My son only wants specific foods. How do I ensure a healthy diet for him?
Youngsters with Aspergers commonly have difficulty when it comes to eating a variety of foods. Textures and smells play a part due to the sensory issues they experience. In addition, having too many choices goes against what is comfortable for these children. Finding a balance will take work and special accommodation.
Children with Aspergers have sensory issues that may prevent him from registering the feelings of hunger. Therefore, you can’t rely on your child’s hunger to motivate him to eat. Eliminating the foods he loves will create a true battle.
When you begin your attempts to alter your child’s diet, do so quietly. The less fuss, the less likely it will become a bigger deal than it already is. And keep trying. Success may come slowly, but the ultimate goal is improving your child’s diet. Every little victory will bring you one step closer to the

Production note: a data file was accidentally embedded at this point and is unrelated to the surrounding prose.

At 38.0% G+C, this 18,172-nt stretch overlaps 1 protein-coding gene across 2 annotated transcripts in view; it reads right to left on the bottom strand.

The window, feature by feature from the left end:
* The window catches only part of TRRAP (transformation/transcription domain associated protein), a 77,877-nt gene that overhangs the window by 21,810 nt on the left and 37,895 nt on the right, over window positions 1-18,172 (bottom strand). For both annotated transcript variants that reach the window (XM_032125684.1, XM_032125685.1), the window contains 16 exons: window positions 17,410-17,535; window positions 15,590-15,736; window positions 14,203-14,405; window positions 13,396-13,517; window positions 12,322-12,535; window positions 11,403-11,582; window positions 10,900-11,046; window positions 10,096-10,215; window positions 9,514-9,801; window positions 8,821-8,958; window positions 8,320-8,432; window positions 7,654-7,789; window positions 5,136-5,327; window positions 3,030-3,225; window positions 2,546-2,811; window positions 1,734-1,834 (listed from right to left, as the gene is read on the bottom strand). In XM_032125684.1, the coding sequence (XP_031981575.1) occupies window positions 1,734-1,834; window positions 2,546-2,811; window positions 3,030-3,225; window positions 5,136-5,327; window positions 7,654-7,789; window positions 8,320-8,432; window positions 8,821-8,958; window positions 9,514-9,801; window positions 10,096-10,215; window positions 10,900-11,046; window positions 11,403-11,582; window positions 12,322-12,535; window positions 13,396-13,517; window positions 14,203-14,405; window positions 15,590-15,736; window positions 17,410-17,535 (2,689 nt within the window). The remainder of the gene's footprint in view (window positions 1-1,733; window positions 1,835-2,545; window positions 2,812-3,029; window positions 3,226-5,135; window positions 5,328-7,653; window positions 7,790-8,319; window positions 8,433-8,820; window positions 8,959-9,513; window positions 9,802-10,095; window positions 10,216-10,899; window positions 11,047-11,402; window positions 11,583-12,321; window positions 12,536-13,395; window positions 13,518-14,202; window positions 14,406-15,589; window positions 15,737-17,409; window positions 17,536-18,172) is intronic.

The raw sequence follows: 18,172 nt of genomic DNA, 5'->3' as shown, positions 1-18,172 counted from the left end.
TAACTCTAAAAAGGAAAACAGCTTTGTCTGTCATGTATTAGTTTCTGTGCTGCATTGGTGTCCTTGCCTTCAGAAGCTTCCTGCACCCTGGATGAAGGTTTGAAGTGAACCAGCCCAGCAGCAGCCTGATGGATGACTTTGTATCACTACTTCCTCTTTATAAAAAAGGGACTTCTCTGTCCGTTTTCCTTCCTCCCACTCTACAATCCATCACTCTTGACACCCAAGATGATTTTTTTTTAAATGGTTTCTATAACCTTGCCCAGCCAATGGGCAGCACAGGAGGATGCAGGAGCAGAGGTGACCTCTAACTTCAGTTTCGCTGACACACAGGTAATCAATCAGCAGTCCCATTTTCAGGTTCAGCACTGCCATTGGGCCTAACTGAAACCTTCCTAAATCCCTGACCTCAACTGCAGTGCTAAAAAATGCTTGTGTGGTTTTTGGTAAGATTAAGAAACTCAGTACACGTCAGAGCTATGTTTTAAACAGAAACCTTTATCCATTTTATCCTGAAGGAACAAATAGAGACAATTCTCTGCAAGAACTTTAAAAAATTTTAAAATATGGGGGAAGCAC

The most common trick to entice your child with Aspergers to eat is to change the presentation. Altering the form of a food may work. If your child likes the flavor of strawberries, for instance, but cannot handle the texture, you could toss them in the blender with some yogurt and try giving him a strawberry smoothie.
Another trick you can try is the element of disguise. Many vegetables can be pureed and added to favorites without changing the taste of the texture of the food. One example is adding pureed vegetables to meatloaf or spaghetti sauce. The taste is overpowered by the favored food and the puree blends in undetected. This is sneaky, but a great way to meet the goal of a healthy, balanced diet.
Finally, create a meal/snack routine or schedule. This will appeal to your child’s need for order and structure. Eventually you’ll be able to introduce new foods without being sneaky. He’ll know that mealtime is approaching and he will be expected to try the foods you have prepared.
The Parenting Aspergers Resource Guide: A Complete Resource Guide For Parents Who Have Children Diagnosed With Aspergers Syndrome